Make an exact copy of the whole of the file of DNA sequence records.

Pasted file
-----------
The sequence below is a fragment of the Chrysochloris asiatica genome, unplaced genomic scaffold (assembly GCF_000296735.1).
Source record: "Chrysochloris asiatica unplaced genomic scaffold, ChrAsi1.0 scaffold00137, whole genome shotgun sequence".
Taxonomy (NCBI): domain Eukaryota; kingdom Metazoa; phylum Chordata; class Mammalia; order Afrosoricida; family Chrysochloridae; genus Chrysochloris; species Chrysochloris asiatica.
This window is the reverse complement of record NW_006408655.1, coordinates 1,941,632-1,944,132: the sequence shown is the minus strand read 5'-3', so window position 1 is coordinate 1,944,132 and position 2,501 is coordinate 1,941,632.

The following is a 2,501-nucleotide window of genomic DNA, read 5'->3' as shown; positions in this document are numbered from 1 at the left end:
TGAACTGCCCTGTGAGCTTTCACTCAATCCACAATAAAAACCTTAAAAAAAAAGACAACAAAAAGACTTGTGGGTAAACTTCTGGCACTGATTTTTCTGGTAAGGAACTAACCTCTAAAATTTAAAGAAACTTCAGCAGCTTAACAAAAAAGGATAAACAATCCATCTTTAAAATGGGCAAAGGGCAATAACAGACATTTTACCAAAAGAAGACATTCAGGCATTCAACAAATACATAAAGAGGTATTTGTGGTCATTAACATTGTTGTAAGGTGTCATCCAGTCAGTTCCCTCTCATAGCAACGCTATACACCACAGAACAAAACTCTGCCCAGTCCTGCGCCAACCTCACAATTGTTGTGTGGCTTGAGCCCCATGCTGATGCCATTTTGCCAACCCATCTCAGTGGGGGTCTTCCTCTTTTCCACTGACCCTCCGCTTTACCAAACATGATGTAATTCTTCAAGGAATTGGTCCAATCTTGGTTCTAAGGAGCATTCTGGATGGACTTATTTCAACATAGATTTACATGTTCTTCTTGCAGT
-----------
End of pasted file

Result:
The sequence below is a fragment of the Chrysochloris asiatica genome, unplaced genomic scaffold (assembly GCF_000296735.1).
Source record: "Chrysochloris asiatica unplaced genomic scaffold, ChrAsi1.0 scaffold00137, whole genome shotgun sequence".
Taxonomy (NCBI): domain Eukaryota; kingdom Metazoa; phylum Chordata; class Mammalia; order Afrosoricida; family Chrysochloridae; genus Chrysochloris; species Chrysochloris asiatica.
This window is the reverse complement of record NW_006408655.1, coordinates 1,941,632-1,944,132: the sequence shown is the minus strand read 5'-3', so window position 1 is coordinate 1,944,132 and position 2,501 is coordinate 1,941,632.

The following is a 2,501-nucleotide window of genomic DNA, read 5'->3' as shown; positions in this document are numbered from 1 at the left end:
TGAACTGCCCTGTGAGCTTTCACTCAATCCACAATAAAAACCTTAAAAAAAAAGACAACAAAAAGACTTGTGGGTAAACTTCTGGCACTGATTTTTCTGGTAAGGAACTAACCTCTAAAATTTAAAGAAACTTCAGCAGCTTAACAAAAAAGGATAAACAATCCATCTTTAAAATGGGCAAAGGGCAATAACAGACATTTTACCAAAAGAAGACATTCAGGCATTCAACAAATACATAAAGAGGTATTTGTGGTCATTAACATTGTTGTAAGGTGTCATCCAGTCAGTTCCCTCTCATAGCAACGCTATACACCACAGAACAAAACTCTGCCCAGTCCTGCGCCAACCTCACAATTGTTGTGTGGCTTGAGCCCCATGCTGATGCCATTTTGCCAACCCATCTCAGTGGGGGTCTTCCTCTTTTCCACTGACCCTCCGCTTTACCAAACATGATGTAATTCTTCAAGGAATTGGTCCAATCTTGGTTCTAAGGAGCATTCTGGATGGACTTATTTCAACATAGATTTACATGTTCTTCTTGCAGT